Islamabad, Aug. 7 : As Pakistan prepares to sign a key international document against child abduction this year, the country's top Islamic advisory body has declared that some of its clauses are in conflict with the Constitution of Pakistan and Islam.
Pakistan is to ratify The Hague Convention on International Child Abduction, which was adopted in 1980, reports the Express Tribune.
The convention is a multilateral treaty that addresses parental child abduction by facilitating cooperation between central authorities of the signatory countries to expedite the return of the child to the country of their habitual residence.
Over 90 countries around the world are signatory to this Convention. The Pakistan Law Ministry has been working for the past one year to clear the way for Islamabad to become a signatory and consultations have begun with the stakeholders.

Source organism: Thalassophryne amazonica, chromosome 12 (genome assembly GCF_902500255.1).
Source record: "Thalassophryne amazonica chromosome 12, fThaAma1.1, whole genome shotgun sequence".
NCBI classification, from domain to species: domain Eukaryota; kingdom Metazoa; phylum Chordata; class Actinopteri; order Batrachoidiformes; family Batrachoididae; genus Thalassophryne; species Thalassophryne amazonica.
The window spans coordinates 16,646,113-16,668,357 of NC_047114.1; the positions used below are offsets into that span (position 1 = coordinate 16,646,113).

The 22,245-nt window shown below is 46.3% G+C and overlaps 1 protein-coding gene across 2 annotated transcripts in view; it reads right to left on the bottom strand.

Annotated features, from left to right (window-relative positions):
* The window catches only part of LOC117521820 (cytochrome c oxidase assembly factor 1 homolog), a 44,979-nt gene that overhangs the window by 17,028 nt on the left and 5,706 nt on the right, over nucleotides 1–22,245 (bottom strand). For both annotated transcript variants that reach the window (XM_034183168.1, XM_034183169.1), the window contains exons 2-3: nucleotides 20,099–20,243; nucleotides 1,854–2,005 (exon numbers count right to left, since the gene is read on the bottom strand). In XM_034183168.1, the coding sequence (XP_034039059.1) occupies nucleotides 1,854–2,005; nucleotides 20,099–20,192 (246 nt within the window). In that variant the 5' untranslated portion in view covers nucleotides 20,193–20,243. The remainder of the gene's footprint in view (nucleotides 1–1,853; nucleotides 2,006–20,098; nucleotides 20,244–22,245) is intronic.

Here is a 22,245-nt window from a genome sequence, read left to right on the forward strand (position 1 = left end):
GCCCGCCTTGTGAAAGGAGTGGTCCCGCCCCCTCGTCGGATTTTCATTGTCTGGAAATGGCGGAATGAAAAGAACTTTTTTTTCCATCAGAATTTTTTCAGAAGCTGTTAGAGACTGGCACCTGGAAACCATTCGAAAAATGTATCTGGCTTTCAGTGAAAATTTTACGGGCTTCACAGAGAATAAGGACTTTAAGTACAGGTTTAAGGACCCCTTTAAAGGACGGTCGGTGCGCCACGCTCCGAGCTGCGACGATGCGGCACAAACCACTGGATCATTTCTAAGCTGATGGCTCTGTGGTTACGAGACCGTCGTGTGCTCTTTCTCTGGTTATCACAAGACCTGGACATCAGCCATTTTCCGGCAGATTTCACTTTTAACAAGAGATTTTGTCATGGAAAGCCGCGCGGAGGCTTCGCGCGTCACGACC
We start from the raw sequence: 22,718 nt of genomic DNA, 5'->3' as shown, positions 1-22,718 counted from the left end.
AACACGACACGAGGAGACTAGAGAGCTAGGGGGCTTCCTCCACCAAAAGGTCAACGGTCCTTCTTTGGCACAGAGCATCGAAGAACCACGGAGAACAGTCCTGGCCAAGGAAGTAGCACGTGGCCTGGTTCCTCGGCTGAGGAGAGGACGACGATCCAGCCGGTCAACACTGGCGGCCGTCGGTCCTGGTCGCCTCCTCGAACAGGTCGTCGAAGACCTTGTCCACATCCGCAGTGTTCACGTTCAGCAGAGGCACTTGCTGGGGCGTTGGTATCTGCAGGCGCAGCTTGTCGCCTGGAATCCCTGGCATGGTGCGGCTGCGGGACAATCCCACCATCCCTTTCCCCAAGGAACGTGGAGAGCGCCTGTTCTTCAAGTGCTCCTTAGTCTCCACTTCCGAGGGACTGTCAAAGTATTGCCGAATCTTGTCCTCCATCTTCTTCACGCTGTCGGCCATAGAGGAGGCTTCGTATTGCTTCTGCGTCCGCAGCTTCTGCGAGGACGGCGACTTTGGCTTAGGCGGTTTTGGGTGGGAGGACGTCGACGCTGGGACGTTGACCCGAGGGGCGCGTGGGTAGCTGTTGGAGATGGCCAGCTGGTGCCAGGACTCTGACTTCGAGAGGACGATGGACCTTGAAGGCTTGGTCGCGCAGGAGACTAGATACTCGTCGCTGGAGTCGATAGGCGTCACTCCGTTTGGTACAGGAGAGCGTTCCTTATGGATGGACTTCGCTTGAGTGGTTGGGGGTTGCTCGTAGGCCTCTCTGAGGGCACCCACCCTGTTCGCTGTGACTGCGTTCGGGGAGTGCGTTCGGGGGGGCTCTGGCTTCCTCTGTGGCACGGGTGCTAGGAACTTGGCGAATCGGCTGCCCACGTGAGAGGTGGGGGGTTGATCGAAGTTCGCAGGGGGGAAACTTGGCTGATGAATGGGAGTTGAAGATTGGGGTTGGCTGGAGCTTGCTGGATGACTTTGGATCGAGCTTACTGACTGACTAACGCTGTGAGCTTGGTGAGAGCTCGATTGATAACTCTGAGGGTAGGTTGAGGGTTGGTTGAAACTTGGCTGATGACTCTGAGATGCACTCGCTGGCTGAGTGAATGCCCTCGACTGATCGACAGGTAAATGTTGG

However, the matter was before finalization referred to the Council of Islamic Ideology (CII) for its input.
But when the CII took up this matter, it found that some of the clauses of The Hague Convention are against the Constitution of Pakistan and Islam.
The body, which makes non-binding recommendations on compatibility of laws with Islamic Sharia, noted that the government should avoid signing such a document.
The CII noted that Article 20 of the convention is against the Constitution of Pakistan and Islam. Article 20 says the return of the abducted children may be refused if this is not permitted by the fundamental principles relating to the protection of human rights and fundamental freedoms of the requested state.
The existence of this clause is meant to protect children from being returned to dangerous or abusive circumstances that they are better off being away from.
"Such kinds of clauses could not be acceptable for Islamic society; therefore, the government should avoid signing the document," said a CII member.
He insisted that the government was bound to follow and protect its own Constitution..